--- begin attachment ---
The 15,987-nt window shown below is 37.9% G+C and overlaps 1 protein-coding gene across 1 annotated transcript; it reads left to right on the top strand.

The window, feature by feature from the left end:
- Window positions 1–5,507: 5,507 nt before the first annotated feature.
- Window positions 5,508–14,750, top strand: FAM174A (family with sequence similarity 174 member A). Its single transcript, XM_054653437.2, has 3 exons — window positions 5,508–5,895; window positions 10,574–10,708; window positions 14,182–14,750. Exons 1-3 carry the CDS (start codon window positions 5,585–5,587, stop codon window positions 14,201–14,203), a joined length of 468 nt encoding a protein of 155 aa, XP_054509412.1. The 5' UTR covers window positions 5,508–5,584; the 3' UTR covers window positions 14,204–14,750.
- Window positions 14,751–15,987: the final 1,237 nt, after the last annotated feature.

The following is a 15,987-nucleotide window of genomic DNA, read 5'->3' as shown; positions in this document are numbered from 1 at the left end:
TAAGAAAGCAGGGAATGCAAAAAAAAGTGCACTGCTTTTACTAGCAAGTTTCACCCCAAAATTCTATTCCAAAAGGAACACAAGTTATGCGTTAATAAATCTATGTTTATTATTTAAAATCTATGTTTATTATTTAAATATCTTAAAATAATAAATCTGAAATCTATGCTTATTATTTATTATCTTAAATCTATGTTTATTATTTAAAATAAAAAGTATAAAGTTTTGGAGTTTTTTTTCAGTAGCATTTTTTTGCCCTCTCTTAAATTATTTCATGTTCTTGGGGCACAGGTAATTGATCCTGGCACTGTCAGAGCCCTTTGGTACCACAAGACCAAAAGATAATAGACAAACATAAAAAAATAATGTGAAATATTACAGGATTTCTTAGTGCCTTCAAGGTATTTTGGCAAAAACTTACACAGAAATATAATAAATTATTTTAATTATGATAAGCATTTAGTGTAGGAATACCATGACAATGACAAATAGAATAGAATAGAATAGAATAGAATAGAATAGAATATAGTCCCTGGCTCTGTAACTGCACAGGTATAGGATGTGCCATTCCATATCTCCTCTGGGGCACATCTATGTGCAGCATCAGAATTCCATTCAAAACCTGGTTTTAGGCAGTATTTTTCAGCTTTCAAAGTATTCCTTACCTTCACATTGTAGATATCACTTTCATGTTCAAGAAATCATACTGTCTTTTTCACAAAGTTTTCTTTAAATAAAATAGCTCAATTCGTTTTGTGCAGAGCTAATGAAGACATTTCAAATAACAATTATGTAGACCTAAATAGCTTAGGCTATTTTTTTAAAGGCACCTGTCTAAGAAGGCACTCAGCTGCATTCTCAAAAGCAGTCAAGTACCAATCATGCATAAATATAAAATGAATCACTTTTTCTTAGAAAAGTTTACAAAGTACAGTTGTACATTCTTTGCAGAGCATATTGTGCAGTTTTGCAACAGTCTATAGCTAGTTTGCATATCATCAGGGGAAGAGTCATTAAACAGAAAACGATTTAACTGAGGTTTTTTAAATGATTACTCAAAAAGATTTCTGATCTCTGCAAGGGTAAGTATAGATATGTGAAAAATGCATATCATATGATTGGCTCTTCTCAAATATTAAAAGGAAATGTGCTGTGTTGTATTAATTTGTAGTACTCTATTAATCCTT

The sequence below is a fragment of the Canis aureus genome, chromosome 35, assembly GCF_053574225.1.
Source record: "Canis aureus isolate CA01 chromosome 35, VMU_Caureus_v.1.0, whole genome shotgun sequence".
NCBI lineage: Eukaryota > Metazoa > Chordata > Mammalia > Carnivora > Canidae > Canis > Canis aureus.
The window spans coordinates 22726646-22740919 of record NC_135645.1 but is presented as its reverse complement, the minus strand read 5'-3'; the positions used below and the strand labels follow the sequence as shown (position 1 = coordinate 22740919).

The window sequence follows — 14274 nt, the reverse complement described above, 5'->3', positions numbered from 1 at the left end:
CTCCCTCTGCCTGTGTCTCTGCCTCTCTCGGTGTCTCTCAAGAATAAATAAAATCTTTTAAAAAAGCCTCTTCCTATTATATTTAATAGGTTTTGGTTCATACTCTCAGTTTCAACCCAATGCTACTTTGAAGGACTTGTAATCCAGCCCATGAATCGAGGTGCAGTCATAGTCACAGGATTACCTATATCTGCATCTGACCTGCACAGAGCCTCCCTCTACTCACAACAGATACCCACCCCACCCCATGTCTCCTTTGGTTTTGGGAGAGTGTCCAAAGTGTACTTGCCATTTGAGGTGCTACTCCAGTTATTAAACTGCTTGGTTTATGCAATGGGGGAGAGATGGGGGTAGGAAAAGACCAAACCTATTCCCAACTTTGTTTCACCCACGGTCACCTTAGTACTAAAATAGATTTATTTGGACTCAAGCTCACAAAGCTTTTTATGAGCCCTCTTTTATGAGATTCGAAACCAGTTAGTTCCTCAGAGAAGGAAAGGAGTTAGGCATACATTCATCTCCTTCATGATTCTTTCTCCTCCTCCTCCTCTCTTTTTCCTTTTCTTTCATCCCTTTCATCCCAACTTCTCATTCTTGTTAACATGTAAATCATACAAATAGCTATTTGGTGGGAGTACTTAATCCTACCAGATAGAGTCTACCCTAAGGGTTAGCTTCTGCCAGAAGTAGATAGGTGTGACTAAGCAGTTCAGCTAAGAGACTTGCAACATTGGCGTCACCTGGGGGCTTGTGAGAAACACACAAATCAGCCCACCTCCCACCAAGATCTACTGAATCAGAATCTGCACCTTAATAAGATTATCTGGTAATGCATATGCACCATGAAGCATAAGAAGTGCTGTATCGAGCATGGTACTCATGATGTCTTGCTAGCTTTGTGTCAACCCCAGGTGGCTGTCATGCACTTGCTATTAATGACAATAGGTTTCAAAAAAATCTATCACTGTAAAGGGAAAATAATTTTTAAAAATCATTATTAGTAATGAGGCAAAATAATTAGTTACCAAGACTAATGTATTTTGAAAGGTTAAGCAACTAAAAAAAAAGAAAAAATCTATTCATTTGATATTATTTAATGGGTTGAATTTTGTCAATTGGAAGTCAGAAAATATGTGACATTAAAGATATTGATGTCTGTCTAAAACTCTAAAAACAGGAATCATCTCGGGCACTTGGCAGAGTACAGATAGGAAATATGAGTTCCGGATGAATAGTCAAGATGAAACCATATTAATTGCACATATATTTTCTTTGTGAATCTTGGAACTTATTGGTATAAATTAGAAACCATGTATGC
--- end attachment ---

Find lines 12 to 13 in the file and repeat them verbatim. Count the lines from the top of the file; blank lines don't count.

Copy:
The window sequence follows — 14274 nt, the reverse complement described above, 5'->3', positions numbered from 1 at the left end:
CTCCCTCTGCCTGTGTCTCTGCCTCTCTCGGTGTCTCTCAAGAATAAATAAAATCTTTTAAAAAAGCCTCTTCCTATTATATTTAATAGGTTTTGGTTCATACTCTCAGTTTCAACCCAATGCTACTTTGAAGGACTTGTAATCCAGCCCATGAATCGAGGTGCAGTCATAGTCACAGGATTACCTATATCTGCATCTGACCTGCACAGAGCCTCCCTCTACTCACAACAGATACCCACCCCACCCCATGTCTCCTTTGGTTTTGGGAGAGTGTCCAAAGTGTACTTGCCATTTGAGGTGCTACTCCAGTTATTAAACTGCTTGGTTTATGCAATGGGGGAGAGATGGGGGTAGGAAAAGACCAAACCTATTCCCAACTTTGTTTCACCCACGGTCACCTTAGTACTAAAATAGATTTATTTGGACTCAAGCTCACAAAGCTTTTTATGAGCCCTCTTTTATGAGATTCGAAACCAGTTAGTTCCTCAGAGAAGGAAAGGAGTTAGGCATACATTCATCTCCTTCATGATTCTTTCTCCTCCTCCTCCTCTCTTTTTCCTTTTCTTTCATCCCTTTCATCCCAACTTCTCATTCTTGTTAACATGTAAATCATACAAATAGCTATTTGGTGGGAGTACTTAATCCTACCAGATAGAGTCTACCCTAAGGGTTAGCTTCTGCCAGAAGTAGATAGGTGTGACTAAGCAGTTCAGCTAAGAGACTTGCAACATTGGCGTCACCTGGGGGCTTGTGAGAAACACACAAATCAGCCCACCTCCCACCAAGATCTACTGAATCAGAATCTGCACCTTAATAAGATTATCTGGTAATGCATATGCACCATGAAGCATAAGAAGTGCTGTATCGAGCATGGTACTCATGATGTCTTGCTAGCTTTGTGTCAACCCCAGGTGGCTGTCATGCACTTGCTATTAATGACAATAGGTTTCAAAAAAATCTATCACTGTAAAGGGAAAATAATTTTTAAAAATCATTATTAGTAATGAGGCAAAATAATTAGTTACCAAGACTAATGTATTTTGAAAGGTTAAGCAACTAAAAAAAAAGAAAAAATCTATTCATTTGATATTATTTAATGGGTTGAATTTTGTCAATTGGAAGTCAGAAAATATGTGACATTAAAGATATTGATGTCTGTCTAAAACTCTAAAAACAGGAATCATCTCGGGCACTTGGCAGAGTACAGATAGGAAATATGAGTTCCGGATGAATAGTCAAGATGAAACCATATTAATTGCACATATATTTTCTTTGTGAATCTTGGAACTTATTGGTATAAATTAGAAACCATGTATGC